The latest goings-on in that other war:
• A member of the Kuwaiti royal family has been sentenced to death for drug trafficking.
• The Atlanta Journal Constitution delves into the culture of the city's narcotics policing, and finds a system rife with perverse incentives. The paper finds that the raid that led to the shooting death of Kathryn Johnston promised a kilo of cocaine—a one in 1,000 bust. The paper found that pressure to make arrests and the lure of the professional esteem that comes with a big bust encourage police to take shortcuts and manipulate the facts to secure a search warrant. None of this is new or unique to Atlanta, of course.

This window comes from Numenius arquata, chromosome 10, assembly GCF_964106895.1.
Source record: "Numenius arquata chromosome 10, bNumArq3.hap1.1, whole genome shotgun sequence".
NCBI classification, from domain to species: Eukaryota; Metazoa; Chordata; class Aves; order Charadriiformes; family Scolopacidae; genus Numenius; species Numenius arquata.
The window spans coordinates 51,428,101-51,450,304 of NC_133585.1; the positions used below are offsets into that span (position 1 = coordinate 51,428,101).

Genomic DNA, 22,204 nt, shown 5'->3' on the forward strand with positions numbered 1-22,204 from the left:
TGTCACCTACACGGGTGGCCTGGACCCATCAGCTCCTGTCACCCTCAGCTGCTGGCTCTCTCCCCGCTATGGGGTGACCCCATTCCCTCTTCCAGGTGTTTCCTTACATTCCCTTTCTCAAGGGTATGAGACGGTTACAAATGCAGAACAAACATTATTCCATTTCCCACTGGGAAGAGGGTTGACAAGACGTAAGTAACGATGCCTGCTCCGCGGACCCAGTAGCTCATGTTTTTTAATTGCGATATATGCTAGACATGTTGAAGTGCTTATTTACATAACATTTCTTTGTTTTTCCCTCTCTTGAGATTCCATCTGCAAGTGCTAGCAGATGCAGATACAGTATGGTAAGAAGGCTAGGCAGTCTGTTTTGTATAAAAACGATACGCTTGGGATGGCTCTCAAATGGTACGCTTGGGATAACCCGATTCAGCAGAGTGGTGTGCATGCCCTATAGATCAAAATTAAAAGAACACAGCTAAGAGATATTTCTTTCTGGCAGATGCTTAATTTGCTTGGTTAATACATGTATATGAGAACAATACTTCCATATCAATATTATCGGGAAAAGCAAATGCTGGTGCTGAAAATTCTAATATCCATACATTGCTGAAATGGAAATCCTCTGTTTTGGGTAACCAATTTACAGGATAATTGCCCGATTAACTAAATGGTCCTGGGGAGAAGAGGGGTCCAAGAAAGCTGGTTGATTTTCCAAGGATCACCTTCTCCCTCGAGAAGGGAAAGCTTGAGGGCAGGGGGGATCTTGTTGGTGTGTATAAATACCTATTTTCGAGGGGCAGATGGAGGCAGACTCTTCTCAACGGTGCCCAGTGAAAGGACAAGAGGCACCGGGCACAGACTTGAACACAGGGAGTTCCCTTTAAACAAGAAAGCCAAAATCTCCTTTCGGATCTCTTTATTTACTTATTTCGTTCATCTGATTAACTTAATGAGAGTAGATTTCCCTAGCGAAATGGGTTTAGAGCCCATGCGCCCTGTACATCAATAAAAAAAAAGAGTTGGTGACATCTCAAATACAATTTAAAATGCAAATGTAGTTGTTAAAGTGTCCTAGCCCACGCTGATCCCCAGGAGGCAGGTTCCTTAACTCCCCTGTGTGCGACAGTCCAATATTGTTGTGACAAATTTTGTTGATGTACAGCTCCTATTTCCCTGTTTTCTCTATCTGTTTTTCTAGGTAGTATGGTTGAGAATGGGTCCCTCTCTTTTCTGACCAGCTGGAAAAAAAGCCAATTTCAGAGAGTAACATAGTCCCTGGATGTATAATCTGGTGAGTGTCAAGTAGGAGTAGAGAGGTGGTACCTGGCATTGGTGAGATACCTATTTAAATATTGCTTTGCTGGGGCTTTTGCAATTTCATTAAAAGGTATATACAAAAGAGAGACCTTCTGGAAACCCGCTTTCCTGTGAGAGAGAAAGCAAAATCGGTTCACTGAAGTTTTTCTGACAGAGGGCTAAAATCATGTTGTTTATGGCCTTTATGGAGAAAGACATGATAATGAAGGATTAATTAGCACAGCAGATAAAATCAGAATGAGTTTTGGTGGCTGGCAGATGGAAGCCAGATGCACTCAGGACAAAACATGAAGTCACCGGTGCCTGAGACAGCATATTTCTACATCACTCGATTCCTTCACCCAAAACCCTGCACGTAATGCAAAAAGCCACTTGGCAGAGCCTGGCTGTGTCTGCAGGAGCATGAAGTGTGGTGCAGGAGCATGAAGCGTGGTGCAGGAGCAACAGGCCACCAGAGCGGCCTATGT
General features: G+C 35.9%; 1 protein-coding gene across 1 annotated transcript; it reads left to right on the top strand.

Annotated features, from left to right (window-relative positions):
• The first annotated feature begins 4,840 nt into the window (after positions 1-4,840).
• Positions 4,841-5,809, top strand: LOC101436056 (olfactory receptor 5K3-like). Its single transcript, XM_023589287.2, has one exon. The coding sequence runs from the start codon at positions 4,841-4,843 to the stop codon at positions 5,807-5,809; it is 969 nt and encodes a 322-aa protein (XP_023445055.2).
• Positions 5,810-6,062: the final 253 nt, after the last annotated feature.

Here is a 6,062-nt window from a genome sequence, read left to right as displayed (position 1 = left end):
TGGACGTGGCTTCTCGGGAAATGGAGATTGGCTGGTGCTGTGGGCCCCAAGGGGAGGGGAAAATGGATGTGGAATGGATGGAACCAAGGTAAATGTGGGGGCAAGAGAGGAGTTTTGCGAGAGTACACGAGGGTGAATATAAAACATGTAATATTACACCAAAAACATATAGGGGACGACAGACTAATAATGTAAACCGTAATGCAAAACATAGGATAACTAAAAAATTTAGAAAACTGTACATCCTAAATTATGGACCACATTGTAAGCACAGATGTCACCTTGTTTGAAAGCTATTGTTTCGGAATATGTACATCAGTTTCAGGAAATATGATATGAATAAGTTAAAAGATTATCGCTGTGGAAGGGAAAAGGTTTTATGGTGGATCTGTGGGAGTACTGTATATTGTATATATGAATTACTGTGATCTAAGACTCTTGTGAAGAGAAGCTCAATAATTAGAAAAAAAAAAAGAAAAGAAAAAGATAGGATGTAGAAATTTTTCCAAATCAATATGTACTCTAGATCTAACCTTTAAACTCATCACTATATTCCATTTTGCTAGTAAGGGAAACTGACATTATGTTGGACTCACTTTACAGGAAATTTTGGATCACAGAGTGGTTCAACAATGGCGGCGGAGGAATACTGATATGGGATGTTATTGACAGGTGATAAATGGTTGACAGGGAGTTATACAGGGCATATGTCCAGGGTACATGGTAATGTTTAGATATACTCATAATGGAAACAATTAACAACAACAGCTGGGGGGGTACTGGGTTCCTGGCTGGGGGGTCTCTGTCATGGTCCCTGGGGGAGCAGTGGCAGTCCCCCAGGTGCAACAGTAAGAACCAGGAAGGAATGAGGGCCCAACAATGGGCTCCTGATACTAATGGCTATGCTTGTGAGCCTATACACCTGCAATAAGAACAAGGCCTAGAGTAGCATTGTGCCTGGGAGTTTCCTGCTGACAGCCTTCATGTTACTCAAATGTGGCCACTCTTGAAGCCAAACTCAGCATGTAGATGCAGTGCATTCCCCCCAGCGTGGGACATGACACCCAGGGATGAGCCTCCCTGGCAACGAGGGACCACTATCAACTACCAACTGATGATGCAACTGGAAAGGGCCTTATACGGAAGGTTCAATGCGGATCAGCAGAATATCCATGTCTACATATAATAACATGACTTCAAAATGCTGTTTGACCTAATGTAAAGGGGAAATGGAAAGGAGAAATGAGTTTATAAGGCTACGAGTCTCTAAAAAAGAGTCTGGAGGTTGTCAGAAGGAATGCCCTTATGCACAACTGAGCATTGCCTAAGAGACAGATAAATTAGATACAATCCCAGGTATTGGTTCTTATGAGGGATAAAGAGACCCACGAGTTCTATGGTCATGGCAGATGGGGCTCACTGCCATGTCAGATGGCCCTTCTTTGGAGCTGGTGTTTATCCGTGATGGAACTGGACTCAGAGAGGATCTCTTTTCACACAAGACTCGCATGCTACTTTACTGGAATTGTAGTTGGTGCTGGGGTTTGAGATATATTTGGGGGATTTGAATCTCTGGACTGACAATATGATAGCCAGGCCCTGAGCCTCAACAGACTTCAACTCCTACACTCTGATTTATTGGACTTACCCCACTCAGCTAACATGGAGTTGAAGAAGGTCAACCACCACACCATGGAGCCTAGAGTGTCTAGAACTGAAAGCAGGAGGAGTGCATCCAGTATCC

• GOP presidential candidate Mitt Romney has hired Mel Sembler as a top money man for his campaign. Sembler, you may remember, is a fierce drug warrior, and in the 1980s and 90s ran Straight, Inc., the string of "tough love" teen rehab centers frequently accused of child abuse.
• Outstanding piece attacking the drug war in the NY Times over the weekend from guest columnist Orlando Patterson.
• A new report comes to the striking conclusion that—surprise!—Canada's war on drugs is an "utter failure."